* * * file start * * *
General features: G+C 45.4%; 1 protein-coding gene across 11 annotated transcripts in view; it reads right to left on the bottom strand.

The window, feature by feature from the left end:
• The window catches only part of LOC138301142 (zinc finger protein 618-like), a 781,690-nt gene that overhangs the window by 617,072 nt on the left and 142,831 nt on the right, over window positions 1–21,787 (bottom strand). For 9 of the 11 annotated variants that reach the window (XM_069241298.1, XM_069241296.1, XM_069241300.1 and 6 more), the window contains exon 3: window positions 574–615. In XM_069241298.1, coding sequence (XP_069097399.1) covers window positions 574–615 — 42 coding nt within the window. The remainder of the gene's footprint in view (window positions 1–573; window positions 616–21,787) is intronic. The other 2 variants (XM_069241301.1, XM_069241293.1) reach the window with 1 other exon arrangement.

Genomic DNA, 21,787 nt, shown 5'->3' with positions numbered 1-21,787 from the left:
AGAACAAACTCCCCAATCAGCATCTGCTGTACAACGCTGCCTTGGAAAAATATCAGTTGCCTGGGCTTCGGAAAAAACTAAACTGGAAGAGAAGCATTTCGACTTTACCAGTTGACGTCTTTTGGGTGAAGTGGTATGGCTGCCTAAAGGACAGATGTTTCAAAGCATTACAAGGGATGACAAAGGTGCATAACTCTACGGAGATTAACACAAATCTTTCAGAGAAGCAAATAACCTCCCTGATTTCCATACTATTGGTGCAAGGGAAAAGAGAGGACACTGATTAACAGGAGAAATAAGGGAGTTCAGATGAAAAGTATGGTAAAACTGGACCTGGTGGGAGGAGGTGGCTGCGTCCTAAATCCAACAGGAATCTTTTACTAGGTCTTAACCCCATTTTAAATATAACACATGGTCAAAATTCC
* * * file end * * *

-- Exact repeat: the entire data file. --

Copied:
General features: G+C 45.4%; 1 protein-coding gene across 11 annotated transcripts in view; it reads right to left on the bottom strand.

The window, feature by feature from the left end:
• The window catches only part of LOC138301142 (zinc finger protein 618-like), a 781,690-nt gene that overhangs the window by 617,072 nt on the left and 142,831 nt on the right, over window positions 1–21,787 (bottom strand). For 9 of the 11 annotated variants that reach the window (XM_069241298.1, XM_069241296.1, XM_069241300.1 and 6 more), the window contains exon 3: window positions 574–615. In XM_069241298.1, coding sequence (XP_069097399.1) covers window positions 574–615 — 42 coding nt within the window. The remainder of the gene's footprint in view (window positions 1–573; window positions 616–21,787) is intronic. The other 2 variants (XM_069241301.1, XM_069241293.1) reach the window with 1 other exon arrangement.

Genomic DNA, 21,787 nt, shown 5'->3' with positions numbered 1-21,787 from the left:
AGAACAAACTCCCCAATCAGCATCTGCTGTACAACGCTGCCTTGGAAAAATATCAGTTGCCTGGGCTTCGGAAAAAACTAAACTGGAAGAGAAGCATTTCGACTTTACCAGTTGACGTCTTTTGGGTGAAGTGGTATGGCTGCCTAAAGGACAGATGTTTCAAAGCATTACAAGGGATGACAAAGGTGCATAACTCTACGGAGATTAACACAAATCTTTCAGAGAAGCAAATAACCTCCCTGATTTCCATACTATTGGTGCAAGGGAAAAGAGAGGACACTGATTAACAGGAGAAATAAGGGAGTTCAGATGAAAAGTATGGTAAAACTGGACCTGGTGGGAGGAGGTGGCTGCGTCCTAAATCCAACAGGAATCTTTTACTAGGTCTTAACCCCATTTTAAATATAACACATGGTCAAAATTCC